“We are fundamentally concerned that the EPA is attempting to craft greenhouse gas regulation under the Clean Air Act. Greenhouse gas issues are a substantially different regulatory proposition from other regulated emissions and should be addressed by Congress. If carbon regulations are to be considered, the most appropriate course of action is to craft and debate the approach in the Congress,” wrote Lee Boughey, senior manager of corporate communications.

“Cooperatives are forward thinking about how to manage carbon. As a consumer-owned, not-for-profit utility, we must be able to manage the risks and costs of carbon regulation for our members. We are investing in a wide range of carbon management technologies that could help us address the risks that come with carbon regulation.”

Brodie Farquhar is an award-winning freelance journalist who has worked extensively in Colorado, Wyoming, Washington and Arizona. He has a master’s degree in natural resource policy from the University of Michigan and served the Colorado School of Mines as public information officer in the early 1980s.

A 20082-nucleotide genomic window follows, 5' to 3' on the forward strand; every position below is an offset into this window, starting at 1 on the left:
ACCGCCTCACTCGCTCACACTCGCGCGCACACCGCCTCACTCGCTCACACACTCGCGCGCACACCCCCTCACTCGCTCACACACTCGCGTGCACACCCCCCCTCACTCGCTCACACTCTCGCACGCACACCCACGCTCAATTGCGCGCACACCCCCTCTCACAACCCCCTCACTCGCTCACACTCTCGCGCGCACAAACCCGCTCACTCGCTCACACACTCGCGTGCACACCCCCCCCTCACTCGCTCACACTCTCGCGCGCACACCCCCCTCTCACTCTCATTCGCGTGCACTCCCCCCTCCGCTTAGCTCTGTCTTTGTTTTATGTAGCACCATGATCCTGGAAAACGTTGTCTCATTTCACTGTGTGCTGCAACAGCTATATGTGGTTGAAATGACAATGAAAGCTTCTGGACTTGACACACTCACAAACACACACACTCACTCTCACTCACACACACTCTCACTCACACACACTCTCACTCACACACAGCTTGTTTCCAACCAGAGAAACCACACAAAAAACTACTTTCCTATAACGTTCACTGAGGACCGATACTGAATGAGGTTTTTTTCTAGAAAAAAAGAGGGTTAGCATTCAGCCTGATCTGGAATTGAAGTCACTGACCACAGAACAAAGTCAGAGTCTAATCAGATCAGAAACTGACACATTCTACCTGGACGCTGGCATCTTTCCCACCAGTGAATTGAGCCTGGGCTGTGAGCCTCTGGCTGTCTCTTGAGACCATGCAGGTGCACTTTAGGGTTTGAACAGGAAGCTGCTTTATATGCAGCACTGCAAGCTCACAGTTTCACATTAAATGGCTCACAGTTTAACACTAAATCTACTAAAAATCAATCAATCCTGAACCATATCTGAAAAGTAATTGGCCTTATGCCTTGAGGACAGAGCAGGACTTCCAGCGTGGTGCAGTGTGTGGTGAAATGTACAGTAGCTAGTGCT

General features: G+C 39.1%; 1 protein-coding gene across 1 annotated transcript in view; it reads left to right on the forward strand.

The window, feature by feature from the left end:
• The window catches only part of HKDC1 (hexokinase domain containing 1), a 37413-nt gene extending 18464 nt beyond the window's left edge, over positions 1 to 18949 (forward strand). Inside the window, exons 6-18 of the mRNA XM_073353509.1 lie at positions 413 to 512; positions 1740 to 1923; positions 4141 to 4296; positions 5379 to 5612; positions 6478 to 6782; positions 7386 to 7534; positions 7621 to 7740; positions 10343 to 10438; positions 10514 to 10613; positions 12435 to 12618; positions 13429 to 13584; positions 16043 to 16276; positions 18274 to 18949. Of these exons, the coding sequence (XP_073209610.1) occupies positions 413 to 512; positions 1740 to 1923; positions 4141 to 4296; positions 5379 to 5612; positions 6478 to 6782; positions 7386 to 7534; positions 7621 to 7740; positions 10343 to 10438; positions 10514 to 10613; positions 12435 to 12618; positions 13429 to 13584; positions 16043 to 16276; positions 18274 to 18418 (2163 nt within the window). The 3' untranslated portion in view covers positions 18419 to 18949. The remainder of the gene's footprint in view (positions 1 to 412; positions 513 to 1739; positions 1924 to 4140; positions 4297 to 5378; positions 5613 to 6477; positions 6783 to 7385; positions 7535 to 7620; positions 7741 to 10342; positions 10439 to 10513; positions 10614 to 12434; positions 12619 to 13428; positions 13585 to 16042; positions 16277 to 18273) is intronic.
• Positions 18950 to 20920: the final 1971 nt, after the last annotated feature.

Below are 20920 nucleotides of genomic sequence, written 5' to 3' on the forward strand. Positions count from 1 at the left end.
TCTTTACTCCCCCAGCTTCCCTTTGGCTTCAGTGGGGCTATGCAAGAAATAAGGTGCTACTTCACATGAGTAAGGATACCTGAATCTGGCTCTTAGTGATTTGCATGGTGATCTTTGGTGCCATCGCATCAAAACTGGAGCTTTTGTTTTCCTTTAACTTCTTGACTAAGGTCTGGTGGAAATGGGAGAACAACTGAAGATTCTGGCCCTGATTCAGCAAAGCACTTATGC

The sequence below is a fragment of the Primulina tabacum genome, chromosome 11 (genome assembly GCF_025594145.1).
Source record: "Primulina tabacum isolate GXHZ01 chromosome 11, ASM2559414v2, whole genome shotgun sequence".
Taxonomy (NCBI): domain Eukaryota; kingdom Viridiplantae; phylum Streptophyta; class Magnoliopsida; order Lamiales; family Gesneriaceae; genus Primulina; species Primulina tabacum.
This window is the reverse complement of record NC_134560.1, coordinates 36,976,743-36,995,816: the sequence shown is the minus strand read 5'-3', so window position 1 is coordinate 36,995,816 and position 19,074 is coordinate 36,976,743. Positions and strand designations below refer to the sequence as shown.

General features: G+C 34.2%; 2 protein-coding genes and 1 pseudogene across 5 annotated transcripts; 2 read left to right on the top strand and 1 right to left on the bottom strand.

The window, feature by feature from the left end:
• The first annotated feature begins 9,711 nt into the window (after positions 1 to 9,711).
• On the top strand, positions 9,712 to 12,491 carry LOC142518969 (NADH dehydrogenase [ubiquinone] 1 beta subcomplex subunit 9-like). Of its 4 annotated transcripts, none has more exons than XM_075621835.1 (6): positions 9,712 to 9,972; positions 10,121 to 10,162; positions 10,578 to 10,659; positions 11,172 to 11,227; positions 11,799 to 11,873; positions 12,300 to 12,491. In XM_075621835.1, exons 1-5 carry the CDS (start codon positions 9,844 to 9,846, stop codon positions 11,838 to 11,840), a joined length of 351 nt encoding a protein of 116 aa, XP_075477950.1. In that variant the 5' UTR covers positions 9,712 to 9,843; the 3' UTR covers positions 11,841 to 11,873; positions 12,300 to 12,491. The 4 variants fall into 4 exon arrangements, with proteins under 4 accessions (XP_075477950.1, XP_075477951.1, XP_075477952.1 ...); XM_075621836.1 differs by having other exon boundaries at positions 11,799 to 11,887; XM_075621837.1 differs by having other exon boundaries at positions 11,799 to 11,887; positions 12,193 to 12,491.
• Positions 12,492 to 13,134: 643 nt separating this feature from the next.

Sage_Sam 3 years, 10 months ago

I have no idea what John Kinkaid is using as his factual basis for his belief that "temperatures have stopped rising."

Worldwide 2001-2010 was the warmest decade since thermometer-based observation have begun and since 1970, the United States is warming at a higher rate that the rest of the world. According to NASA, 12 of the warmest years on record have occurred in the past 15 years.

Those are facts---not opinions---facts. By ignoring facts and refusing to address the issue at hand, all that Mr. Kincaid and other who share his beliefs are doing is passing the buck onto their kids and grandkids. They're already leaving the legacy of giant debt from social security and Medicare, now they want to leave future where little investment has been made into new energy sources and a West that has less water, more people and no plan for the future.